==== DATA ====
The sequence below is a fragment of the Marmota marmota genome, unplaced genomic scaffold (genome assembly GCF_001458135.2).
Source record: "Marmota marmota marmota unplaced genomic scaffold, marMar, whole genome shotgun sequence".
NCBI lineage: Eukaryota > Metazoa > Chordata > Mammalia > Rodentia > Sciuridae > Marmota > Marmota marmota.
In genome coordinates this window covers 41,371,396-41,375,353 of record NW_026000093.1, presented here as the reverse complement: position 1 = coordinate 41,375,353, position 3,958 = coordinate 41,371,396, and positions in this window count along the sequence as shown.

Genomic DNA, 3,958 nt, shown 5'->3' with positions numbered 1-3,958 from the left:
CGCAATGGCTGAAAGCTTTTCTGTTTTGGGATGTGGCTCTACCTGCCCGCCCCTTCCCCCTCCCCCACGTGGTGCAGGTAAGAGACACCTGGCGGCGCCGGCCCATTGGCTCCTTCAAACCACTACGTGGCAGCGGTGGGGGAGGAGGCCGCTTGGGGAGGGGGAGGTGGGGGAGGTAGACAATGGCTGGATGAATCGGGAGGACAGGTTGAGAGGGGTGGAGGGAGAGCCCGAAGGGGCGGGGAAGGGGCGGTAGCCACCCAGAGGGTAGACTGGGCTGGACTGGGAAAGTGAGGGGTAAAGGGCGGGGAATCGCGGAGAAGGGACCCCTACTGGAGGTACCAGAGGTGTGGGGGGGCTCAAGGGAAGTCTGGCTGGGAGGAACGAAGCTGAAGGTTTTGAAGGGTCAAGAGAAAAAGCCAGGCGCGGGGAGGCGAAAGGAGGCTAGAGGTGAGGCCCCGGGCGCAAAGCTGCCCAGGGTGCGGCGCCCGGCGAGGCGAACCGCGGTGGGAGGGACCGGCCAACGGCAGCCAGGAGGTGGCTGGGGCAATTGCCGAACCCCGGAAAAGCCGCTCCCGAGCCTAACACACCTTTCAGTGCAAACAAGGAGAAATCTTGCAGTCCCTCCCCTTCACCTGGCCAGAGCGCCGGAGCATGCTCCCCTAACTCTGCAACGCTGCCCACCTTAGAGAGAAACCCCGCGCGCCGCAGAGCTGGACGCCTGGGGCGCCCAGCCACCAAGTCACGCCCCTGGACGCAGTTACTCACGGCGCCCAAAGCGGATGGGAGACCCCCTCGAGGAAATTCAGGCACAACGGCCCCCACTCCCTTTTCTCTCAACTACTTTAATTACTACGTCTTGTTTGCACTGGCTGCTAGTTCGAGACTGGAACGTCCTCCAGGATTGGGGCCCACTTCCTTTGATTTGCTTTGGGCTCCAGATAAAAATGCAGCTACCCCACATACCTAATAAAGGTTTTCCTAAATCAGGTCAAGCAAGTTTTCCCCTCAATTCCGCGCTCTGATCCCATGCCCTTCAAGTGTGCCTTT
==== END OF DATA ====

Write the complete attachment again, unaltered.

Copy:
The sequence below is a fragment of the Marmota marmota genome, unplaced genomic scaffold (genome assembly GCF_001458135.2).
Source record: "Marmota marmota marmota unplaced genomic scaffold, marMar, whole genome shotgun sequence".
NCBI lineage: Eukaryota > Metazoa > Chordata > Mammalia > Rodentia > Sciuridae > Marmota > Marmota marmota.
In genome coordinates this window covers 41,371,396-41,375,353 of record NW_026000093.1, presented here as the reverse complement: position 1 = coordinate 41,375,353, position 3,958 = coordinate 41,371,396, and positions in this window count along the sequence as shown.

Genomic DNA, 3,958 nt, shown 5'->3' with positions numbered 1-3,958 from the left:
CGCAATGGCTGAAAGCTTTTCTGTTTTGGGATGTGGCTCTACCTGCCCGCCCCTTCCCCCTCCCCCACGTGGTGCAGGTAAGAGACACCTGGCGGCGCCGGCCCATTGGCTCCTTCAAACCACTACGTGGCAGCGGTGGGGGAGGAGGCCGCTTGGGGAGGGGGAGGTGGGGGAGGTAGACAATGGCTGGATGAATCGGGAGGACAGGTTGAGAGGGGTGGAGGGAGAGCCCGAAGGGGCGGGGAAGGGGCGGTAGCCACCCAGAGGGTAGACTGGGCTGGACTGGGAAAGTGAGGGGTAAAGGGCGGGGAATCGCGGAGAAGGGACCCCTACTGGAGGTACCAGAGGTGTGGGGGGGCTCAAGGGAAGTCTGGCTGGGAGGAACGAAGCTGAAGGTTTTGAAGGGTCAAGAGAAAAAGCCAGGCGCGGGGAGGCGAAAGGAGGCTAGAGGTGAGGCCCCGGGCGCAAAGCTGCCCAGGGTGCGGCGCCCGGCGAGGCGAACCGCGGTGGGAGGGACCGGCCAACGGCAGCCAGGAGGTGGCTGGGGCAATTGCCGAACCCCGGAAAAGCCGCTCCCGAGCCTAACACACCTTTCAGTGCAAACAAGGAGAAATCTTGCAGTCCCTCCCCTTCACCTGGCCAGAGCGCCGGAGCATGCTCCCCTAACTCTGCAACGCTGCCCACCTTAGAGAGAAACCCCGCGCGCCGCAGAGCTGGACGCCTGGGGCGCCCAGCCACCAAGTCACGCCCCTGGACGCAGTTACTCACGGCGCCCAAAGCGGATGGGAGACCCCCTCGAGGAAATTCAGGCACAACGGCCCCCACTCCCTTTTCTCTCAACTACTTTAATTACTACGTCTTGTTTGCACTGGCTGCTAGTTCGAGACTGGAACGTCCTCCAGGATTGGGGCCCACTTCCTTTGATTTGCTTTGGGCTCCAGATAAAAATGCAGCTACCCCACATACCTAATAAAGGTTTTCCTAAATCAGGTCAAGCAAGTTTTCCCCTCAATTCCGCGCTCTGATCCCATGCCCTTCAAGTGTGCCTTT